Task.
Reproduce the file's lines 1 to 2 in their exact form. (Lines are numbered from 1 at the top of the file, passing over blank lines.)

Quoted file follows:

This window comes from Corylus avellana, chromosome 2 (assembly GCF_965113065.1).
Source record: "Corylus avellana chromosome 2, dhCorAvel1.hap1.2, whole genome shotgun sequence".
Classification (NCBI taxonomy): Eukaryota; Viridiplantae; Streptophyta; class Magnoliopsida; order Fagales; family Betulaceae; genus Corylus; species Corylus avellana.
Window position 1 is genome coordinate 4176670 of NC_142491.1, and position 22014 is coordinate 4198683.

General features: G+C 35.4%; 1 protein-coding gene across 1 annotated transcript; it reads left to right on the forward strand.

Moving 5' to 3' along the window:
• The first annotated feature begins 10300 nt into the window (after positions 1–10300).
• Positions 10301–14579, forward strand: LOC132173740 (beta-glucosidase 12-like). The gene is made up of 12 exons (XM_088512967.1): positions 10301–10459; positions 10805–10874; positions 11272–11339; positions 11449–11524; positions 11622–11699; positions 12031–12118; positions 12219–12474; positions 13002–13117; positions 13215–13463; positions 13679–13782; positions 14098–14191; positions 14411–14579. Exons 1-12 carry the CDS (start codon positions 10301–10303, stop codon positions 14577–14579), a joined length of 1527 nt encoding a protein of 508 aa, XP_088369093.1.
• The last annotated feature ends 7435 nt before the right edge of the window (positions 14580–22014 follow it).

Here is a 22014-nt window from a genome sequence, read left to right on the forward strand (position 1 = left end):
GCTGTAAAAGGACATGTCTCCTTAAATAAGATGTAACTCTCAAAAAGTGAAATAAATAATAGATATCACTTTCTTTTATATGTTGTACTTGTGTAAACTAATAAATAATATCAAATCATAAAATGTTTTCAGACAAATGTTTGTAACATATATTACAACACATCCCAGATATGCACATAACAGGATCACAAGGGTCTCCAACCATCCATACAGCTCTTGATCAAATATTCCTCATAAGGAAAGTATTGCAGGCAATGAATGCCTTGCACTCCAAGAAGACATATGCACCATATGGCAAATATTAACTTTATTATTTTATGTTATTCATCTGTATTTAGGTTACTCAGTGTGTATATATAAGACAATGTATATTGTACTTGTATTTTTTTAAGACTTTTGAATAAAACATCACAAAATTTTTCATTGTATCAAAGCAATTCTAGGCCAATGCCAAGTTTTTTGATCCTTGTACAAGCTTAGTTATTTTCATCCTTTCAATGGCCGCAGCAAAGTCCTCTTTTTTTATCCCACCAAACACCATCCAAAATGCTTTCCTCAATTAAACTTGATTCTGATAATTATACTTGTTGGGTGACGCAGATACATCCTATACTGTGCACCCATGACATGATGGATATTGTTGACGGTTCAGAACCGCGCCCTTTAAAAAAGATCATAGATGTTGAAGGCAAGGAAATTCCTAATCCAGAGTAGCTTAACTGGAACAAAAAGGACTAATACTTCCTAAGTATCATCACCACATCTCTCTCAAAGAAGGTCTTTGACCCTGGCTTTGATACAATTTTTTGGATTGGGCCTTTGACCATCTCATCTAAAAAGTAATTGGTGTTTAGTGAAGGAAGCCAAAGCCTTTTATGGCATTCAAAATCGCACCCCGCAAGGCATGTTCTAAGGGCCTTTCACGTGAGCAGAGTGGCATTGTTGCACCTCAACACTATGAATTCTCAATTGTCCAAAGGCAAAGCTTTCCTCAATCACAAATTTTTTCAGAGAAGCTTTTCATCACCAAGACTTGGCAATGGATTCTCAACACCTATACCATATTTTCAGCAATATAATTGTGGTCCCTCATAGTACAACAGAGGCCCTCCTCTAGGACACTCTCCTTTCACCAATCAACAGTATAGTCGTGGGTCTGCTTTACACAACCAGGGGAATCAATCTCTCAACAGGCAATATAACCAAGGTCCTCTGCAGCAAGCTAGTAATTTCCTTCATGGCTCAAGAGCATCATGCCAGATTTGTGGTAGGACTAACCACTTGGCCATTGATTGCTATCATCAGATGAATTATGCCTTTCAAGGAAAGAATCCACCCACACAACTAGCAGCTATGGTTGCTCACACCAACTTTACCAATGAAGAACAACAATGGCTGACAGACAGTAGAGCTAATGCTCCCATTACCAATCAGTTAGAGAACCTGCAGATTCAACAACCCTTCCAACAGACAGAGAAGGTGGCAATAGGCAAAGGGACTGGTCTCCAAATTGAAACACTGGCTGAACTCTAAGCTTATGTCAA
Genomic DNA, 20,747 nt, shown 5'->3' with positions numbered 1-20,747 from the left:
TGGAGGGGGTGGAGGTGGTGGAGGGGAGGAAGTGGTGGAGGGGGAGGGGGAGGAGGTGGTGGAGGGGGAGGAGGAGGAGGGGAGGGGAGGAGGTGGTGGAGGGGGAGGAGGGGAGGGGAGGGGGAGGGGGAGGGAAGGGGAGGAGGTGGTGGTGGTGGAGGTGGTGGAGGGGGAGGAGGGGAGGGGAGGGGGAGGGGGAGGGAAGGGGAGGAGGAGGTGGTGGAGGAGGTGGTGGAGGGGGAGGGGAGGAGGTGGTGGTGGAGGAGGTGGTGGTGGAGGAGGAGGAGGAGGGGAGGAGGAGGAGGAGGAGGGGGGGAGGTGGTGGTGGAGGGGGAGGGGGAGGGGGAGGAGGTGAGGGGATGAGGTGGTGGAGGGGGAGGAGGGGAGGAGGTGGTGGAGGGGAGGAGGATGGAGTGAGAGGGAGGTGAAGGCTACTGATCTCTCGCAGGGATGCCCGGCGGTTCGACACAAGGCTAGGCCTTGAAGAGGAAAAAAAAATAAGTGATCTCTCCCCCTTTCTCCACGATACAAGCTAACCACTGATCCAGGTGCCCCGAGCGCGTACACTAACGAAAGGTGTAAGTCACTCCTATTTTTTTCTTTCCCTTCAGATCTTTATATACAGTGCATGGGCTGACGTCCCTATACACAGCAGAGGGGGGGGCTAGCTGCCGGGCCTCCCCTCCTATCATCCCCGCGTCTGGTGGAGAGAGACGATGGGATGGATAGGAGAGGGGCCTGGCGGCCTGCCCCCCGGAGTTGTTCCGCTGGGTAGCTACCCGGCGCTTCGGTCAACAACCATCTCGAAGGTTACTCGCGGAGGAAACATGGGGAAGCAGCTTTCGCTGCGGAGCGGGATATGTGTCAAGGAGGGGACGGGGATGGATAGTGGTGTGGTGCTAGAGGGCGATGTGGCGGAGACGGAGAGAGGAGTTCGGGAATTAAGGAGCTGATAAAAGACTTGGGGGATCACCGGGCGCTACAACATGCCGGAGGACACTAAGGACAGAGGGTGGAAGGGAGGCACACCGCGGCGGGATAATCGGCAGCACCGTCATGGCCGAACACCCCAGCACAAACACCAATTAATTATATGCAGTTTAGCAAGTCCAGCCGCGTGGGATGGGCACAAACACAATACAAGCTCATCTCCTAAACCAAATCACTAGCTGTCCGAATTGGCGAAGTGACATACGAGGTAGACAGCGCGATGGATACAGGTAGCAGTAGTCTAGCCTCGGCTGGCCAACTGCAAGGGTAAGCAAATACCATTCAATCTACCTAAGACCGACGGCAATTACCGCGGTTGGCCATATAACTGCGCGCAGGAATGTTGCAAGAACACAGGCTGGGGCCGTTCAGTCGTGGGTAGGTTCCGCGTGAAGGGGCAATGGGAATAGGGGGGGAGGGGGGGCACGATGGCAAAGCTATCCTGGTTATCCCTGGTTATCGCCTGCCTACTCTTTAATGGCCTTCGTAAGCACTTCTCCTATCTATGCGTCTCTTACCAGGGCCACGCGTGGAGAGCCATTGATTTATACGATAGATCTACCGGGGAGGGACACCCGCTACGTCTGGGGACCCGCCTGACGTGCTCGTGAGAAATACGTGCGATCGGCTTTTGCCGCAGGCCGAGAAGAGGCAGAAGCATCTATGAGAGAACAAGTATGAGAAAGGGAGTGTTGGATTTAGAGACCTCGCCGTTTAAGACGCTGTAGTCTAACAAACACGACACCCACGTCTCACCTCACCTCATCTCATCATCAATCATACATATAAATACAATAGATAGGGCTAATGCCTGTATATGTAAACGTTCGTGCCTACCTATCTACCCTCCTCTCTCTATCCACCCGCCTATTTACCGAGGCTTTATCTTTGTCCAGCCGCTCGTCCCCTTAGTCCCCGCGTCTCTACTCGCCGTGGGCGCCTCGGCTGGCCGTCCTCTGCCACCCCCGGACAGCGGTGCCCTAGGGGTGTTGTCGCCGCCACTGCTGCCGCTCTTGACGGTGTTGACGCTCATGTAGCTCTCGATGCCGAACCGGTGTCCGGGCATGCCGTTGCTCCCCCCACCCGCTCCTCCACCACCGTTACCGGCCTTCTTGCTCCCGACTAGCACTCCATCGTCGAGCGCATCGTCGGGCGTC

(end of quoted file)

This window comes from Corylus avellana, chromosome 2 (assembly GCF_965113065.1).
Source record: "Corylus avellana chromosome 2, dhCorAvel1.hap1.2, whole genome shotgun sequence".